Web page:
“Silence cannot be heard in terms of pitch or harmony: it is heard in terms of time length” John Cage “If we had a keen vision of all that is ordinary in human life, it would be like hearing the grass grow or the squirrel's heartbeat, and we should die of that roar which is the other side of silence” Middlemarch, George Eliot.
from: Weather, Whether Radar: Plume of the Volants Limited Edition to coincide with exhibition (200 copies): currently available from firstname.lastname@example.org £15 Digital Studio: https://weatherwhetherradar.art/work
A question of measurement arises both in relation to weather and noise. How to take a ruler to the weather or a gauge to more than rain: the flicker of wings in swarm, a memory of crushed insects on a car windscreen.
The naming of clouds proves a starting point. In possibility we name the shapes as if to produce an inventory of natural phenomenon of the unnoticed or forgotten. A change in climate affects the dew point. An increase in humidity magnifying the effects of heat waves. A body unable to cool.
Noise of silence as music is not a new approach. Thunder sheet. A roar on the other of silence. Go back into the things dismissed as noise with new parameters of attention, make new sense of the data. Parameters set while agreeing that it cannot know how to in advance of itself. A process of unfolding.
Distinctions between central and peripheral tone are eroded or bagged out into new stories. This is not about the expansion of everyday sounds into music but concerns the attention and tuning of location to the everyday.
Once the containers and containment of measurement are exhumed we find ourselves in the frame as prime enemies of climate justice and more. Facts picked up in the data with the question of what is noticed, how and for what purpose?
What was later a possibility for the detection of insects began with the identification of destroyers.
Open studio: Redell Olsen, Weather, Whether Radar: Plume of the Volants
3 November – 7 November 2021
10:00 – 17:00
Talk on Saturday at 2 pm (booking required)
Fragments From an Interspecies Opera: Acis and Galatea Rewilded,
or, a Serenata; or Pastoral Entertainment in the Age of Extinction
The moths that appear in this film were gifted by the renowned entomologist Dr Roger Key to Will Evans who is a current PhD researcher on the BioDar project at The University of Leeds. The moths were contained in four boxes acquired by Key nearly twenty years ago when the Leeds City Museum restructured its collections. Although the moths were in an undamaged condition, they did not have enough data attached to them to warrant keeping. Dr. Key’s own collection, that he made as a child, was donated to Scunthorpe Museum during the 1970s. When Dr. Key visited the museum there he found that his boyhood collection had been reduced to powder by museum beetles, booklice, clothes moths and mites. Will Evans was taught his insect identification skills by Dr. Key.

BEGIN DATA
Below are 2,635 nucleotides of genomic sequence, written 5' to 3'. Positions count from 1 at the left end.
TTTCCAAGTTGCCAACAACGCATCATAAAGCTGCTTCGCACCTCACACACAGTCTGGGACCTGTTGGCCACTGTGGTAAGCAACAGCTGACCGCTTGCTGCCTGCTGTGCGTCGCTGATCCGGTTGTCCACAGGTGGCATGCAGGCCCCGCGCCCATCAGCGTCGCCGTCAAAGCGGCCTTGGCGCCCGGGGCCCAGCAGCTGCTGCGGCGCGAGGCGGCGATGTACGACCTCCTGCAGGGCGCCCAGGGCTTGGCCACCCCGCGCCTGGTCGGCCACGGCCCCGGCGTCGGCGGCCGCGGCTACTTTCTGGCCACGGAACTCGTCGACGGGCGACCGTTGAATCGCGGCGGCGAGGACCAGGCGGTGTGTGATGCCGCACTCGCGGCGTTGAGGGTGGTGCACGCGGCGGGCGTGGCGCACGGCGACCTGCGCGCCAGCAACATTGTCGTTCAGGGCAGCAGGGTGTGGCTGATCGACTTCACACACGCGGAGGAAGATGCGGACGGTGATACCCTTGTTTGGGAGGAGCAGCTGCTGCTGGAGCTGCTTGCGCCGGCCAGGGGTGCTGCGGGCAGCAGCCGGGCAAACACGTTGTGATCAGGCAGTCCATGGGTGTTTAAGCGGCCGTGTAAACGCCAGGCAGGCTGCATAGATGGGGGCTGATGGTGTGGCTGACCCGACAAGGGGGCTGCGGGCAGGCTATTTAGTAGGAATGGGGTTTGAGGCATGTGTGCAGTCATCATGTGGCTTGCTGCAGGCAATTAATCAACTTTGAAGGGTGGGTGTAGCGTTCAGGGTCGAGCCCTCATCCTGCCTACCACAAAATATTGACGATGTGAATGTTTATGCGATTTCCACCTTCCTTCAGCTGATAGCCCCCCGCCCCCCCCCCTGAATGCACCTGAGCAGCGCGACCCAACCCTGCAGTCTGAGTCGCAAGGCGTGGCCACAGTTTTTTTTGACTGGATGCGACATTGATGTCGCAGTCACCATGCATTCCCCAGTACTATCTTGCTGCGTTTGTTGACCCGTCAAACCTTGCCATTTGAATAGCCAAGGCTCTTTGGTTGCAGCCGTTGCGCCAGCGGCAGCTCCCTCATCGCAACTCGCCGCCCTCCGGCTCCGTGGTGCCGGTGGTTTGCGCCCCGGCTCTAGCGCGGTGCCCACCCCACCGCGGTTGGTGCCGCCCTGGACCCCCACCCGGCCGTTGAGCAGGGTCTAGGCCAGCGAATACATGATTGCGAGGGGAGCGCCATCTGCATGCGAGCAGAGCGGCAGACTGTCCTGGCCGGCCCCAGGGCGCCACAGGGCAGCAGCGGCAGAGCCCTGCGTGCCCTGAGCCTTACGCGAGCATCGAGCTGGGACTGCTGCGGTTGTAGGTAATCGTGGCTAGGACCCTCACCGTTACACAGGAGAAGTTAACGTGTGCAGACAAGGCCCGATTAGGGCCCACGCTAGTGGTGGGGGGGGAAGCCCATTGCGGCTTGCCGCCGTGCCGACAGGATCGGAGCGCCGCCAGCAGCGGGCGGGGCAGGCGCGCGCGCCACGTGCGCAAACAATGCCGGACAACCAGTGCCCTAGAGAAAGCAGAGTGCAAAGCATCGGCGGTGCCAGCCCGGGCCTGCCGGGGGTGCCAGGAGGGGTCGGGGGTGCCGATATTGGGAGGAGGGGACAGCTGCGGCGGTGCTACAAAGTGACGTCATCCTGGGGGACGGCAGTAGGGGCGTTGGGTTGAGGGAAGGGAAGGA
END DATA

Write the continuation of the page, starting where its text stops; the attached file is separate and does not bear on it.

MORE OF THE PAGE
Will Evans collaborated with Redell Olsen in the making of this film by scanning the moths on the project’s newly acquired Artec 3D scanner. Filming took place under lockdown. Evans set up the insects in the lab and they were then filmed by Olsen through a digital online platform as Olsen directed Evans to move the view of the insects by moving the cursor on his screen. That the cursor remains visible in the final film offers a trace of the process and production involved, a Brechtian reminder of agency and control rather than a Hollywoodization and reification of insects long dead.
The audio that accompanies the film reimagines George Frideric Handel’s pastoral opera, Acis and Galatea with the new lyrics of an imagined inter-species opera, extracts of which are performed in collaboration with the Chorus of Opera North and bass-baritone Matthew Stiff, as a response to the current climate crisis and environmental degradation.
The new text of Handel’s air to be sung to the music of Acis and Galatea – O Ruddier Than The Cherry holds particular contemporary relevance in relation to the meetings by international leaders at Cop26 in November 2021.
Oliver Rundell and the Chorus at Opera North:
Sarah Blood, Sarah Estill, Rachel J Mosley, Victoria Sharp, Anna Barry, Cordelia Fish, Katie Walker, Warren Gillespie, David Llewellyn, Arwel Price, Graham Russell, Ivan Sharpe, Paul Gibson, Ross McInroy, Richard Mosley-Evans, Jeremy Peaker, Gordon Shaw with Martin Pickard – piano ‘radar watchers’.